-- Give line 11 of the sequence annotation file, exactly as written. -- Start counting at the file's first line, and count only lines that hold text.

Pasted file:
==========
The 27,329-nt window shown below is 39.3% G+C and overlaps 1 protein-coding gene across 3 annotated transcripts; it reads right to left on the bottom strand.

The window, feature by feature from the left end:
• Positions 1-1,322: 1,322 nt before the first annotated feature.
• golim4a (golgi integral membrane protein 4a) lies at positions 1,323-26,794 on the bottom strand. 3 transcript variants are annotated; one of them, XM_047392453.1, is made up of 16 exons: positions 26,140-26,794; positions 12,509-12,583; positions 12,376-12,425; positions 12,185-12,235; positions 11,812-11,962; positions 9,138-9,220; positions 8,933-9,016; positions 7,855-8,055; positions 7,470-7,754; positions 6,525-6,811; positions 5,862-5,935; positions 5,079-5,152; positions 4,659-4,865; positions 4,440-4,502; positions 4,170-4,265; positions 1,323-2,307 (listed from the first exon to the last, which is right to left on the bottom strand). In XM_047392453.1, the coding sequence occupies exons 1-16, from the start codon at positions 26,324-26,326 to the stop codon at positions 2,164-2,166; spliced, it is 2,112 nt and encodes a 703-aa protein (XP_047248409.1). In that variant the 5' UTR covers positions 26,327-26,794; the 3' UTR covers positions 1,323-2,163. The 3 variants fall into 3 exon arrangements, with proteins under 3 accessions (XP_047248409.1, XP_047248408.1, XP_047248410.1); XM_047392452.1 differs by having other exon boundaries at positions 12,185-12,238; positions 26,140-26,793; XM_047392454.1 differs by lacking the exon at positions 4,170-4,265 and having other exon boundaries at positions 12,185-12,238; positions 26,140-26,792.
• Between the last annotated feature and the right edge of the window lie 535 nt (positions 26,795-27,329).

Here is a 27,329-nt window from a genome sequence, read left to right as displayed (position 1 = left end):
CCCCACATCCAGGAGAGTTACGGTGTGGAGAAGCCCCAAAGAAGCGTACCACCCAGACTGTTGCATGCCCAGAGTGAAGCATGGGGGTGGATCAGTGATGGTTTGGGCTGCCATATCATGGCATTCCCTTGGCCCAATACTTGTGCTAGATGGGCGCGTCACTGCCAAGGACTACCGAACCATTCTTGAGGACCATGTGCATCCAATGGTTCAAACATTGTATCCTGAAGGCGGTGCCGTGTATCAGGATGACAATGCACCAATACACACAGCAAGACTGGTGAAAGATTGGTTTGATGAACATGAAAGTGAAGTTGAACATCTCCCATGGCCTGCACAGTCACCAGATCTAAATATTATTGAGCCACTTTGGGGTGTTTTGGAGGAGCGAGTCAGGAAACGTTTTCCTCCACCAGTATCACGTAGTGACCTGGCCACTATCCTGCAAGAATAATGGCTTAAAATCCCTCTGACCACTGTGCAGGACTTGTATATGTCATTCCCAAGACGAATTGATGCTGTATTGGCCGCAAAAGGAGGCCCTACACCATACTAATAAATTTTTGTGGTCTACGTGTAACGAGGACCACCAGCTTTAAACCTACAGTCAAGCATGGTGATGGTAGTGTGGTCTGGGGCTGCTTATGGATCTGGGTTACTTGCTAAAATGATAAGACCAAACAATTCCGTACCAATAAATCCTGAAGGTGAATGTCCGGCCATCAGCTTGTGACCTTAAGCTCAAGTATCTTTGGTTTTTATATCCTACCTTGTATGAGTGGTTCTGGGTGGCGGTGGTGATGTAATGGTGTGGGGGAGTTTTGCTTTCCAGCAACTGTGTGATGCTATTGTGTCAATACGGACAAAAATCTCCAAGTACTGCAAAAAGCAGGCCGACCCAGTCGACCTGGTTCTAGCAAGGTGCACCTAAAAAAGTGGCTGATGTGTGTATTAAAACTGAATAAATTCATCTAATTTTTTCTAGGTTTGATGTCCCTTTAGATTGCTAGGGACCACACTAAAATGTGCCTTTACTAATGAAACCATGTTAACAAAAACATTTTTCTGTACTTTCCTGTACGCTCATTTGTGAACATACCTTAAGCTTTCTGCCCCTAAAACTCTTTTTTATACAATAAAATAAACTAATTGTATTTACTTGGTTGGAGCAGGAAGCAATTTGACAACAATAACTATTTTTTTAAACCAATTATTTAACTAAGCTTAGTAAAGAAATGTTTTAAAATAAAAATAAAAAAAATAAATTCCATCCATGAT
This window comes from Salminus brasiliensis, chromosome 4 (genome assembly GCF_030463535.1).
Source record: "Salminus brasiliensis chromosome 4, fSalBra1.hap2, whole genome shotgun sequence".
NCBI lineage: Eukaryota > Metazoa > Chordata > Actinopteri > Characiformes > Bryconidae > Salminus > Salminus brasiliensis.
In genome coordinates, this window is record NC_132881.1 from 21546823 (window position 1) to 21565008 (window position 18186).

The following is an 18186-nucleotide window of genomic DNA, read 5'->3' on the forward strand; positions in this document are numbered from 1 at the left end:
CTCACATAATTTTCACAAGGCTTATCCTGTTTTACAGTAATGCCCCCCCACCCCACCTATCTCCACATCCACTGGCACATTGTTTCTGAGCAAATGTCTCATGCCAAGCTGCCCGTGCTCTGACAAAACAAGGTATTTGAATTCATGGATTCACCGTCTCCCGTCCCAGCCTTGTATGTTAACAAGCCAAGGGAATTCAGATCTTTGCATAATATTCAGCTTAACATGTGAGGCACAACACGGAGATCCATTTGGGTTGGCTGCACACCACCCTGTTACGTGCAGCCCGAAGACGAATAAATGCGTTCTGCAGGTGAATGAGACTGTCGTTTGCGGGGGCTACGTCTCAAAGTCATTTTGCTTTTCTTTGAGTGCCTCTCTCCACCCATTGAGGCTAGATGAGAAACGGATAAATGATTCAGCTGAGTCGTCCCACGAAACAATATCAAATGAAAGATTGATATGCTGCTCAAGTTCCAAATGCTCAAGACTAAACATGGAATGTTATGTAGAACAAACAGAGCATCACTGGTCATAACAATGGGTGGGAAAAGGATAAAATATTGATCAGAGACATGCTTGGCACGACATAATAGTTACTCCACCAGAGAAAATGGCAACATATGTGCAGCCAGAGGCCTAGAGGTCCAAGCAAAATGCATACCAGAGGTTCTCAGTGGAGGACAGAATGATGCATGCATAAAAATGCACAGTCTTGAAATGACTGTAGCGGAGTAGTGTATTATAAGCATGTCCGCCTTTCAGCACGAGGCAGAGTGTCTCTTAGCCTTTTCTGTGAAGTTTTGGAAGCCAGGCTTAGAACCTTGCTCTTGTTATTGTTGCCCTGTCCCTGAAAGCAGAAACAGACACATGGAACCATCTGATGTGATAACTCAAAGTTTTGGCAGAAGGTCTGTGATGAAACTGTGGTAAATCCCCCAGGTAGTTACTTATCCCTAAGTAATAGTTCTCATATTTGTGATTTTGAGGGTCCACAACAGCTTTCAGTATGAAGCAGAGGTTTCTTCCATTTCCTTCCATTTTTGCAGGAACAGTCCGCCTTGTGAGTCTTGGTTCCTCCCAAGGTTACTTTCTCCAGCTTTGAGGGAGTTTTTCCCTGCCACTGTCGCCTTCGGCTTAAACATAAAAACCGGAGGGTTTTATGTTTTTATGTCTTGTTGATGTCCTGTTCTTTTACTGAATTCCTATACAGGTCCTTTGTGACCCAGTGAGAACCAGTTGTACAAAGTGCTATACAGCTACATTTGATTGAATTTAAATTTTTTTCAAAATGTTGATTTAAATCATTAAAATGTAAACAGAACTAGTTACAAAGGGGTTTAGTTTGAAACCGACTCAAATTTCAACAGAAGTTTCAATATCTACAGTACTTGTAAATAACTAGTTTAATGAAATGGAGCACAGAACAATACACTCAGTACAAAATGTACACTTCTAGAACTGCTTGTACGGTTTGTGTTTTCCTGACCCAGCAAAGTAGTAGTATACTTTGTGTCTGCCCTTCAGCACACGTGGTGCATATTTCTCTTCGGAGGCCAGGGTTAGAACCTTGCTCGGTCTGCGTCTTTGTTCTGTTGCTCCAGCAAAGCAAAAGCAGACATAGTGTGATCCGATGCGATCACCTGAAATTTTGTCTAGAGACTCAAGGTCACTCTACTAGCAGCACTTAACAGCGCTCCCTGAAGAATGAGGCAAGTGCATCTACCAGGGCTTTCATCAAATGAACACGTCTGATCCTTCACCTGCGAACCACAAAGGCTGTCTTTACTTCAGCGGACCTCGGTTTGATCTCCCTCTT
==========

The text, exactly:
In genome coordinates, this window is record NC_132881.1 from 21546823 (window position 1) to 21565008 (window position 18186).